by Cheryl Morris-Putman for MVFN
On Thursday, November 16, 2017 at 7:30 pm. the Mississippi Valley Field Naturalists (MVFN) will offer the third presentation of the season, reflective of the theme “When Things Go Bump In The Night”.
The event will take place in the Social Hall of Almonte United Church, 106 Elgin St., Almonte Ontario.
Our speaker for the evening will be Dr. Greg Mitchell, a research scientist with the Wildlife Research Division of Environment and Climate Change Canada and an adjunct professor at Carleton University. He has entitled his presentation “Where Do Bank Swallows Go When The Sun Sets”? We will explore with Dr. Mitchell conservation strategies that may help to reverse the declining numbers of yet another aerial insectivore.
How many of us have watched with wonder the aerial acrobatics of swallows as they dip and skim over the glassy surface of a lake, or swoop and follow the contours of a farm field? The swallow, one of the most graceful and attractive of songbirds, was often featured in Native American folklore and considered to be closely related to the magical Thunderbird because it will fly before a thunderstorm arrives. In Greek mythology, the swallow was associated with the goddess Aphrodite, and in Rome, where it was the symbol of Venus, this elusive little bird was considered a creature who carried the souls of deceased children. To northern Europeans, the fork-tailed swallow was a symbol of springtime and love, and therefore was sacred to the May Queen. For the people of ancient China, the swallow was a bird of daring and came to signify upcoming success and fidelity. There are countless stories written by medieval scholars featuring this enchanting bird and describing its mystical powers.
On the evening of November 16, guided by Dr. Mitchell, we will enter the world of the bank swallow (Riparia riparia), a bird that is found on every continent except Antarctica and Australia. This small songbird is a threatened species in Ontario, meaning that it is not yet endangered, but is likely to become endangered if steps are not taken to address factors that threaten its survival. The bank swallow is the smallest of the swallow family in the western hemisphere, averaging 12 centimetres in length and weighing between 10 to 18 grams. It displays a grey-brown head, mantle, rump and wing coverts, contrasting with darker brown feathers and white underparts separated by a well-defined, brown upper breast band that distinguishes it from other swallows. The bank swallow can be recognized in flight from other swallows by its almost constant buzzing, chattering vocalizations and its quick and erratic wing beats.
Bank swallows are aerial insectivores, feeding singly, in pairs, or in flocks. They will also eat land and water-based insects or spiders when there are many available. They nest in burrows in natural and man-made settings where there are vertical exposures of silt and sand deposits. Many nests are found on the banks of rivers and lakes, but they can also be found in sand and gravel pits when the banks remain suitable. With the approach of winter, they migrate to areas primarily in South America. In Ontario, bank swallows most commonly breed in the southern part of the province, the largest colonies located along the shores of Lakes Erie and Ontario, and along the Saugeen River. There are sparse numbers in the northern parts of the province. Bank swallows roost at night during migratory and post-breeding periods in large wetlands or shrub thickets in or near water. During the breeding and migratory seasons, they can be found foraging in a variety of open terrestrial and aquatic habitats including wetlands, open water, riparian areas, open grasslands and shrubland, and agricultural areas.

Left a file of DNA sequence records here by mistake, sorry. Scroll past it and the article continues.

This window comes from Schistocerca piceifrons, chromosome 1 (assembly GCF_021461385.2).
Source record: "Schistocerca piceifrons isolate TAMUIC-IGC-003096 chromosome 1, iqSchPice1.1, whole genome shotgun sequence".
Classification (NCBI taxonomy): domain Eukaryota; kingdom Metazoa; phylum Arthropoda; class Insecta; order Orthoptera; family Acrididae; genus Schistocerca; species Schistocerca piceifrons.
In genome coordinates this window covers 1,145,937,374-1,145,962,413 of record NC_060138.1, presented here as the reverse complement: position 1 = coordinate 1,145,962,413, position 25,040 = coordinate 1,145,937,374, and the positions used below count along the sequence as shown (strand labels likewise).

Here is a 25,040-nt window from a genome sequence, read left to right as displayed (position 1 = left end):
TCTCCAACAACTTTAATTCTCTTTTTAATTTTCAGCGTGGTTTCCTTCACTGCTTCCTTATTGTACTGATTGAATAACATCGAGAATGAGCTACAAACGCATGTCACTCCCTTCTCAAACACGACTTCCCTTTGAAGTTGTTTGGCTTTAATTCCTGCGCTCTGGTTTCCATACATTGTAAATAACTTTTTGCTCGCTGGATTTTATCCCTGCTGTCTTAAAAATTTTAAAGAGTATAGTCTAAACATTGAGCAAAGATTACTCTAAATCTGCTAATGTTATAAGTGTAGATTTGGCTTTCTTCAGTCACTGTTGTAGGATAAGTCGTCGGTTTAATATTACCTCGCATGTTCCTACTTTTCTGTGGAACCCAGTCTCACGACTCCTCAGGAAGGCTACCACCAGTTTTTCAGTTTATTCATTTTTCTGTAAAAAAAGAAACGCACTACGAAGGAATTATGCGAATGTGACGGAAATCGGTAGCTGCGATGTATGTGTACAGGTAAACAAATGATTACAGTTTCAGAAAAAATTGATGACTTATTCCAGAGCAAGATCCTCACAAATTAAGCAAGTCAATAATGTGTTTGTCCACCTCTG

Dr. Mitchell will describe the use of automated telemetry technology in a study geared to monitoring the cryptic and broad-scale movements of bank swallows from their breeding colony 30 kilometres west of the wetlands on the north shore of Lake Erie to a major wetland complex around Long Point Ontario. These movements occurred during the early evening hours. Follow-up research sought to determine whether the birds were willing to make this same journey from colonies located up to a distance of 80 km. from the Long Point Wetland Complex. In Dr. Mitchell’s words “We also investigated the timing of these movements in relation to sunset and sunrise, the potential function of these movements with respect to temperature and precipitation, and the energetic and opportunity costs of making such large movements during the breeding period. The potential importance of breeding season wetland roosting habitat will be discussed in the context of historic rates of wetland loss in Ontario.”
Please join us for an interesting and informative evening. Doors will open at 7 pm. Refreshments will be available throughout the evening. A discussion will follow the presentation. There is a non-member fee of $5 and no charge for youth under 18. For further information, please contact MVFN’s Program Chair, Gretta Bradley at firstname.lastname@example.org.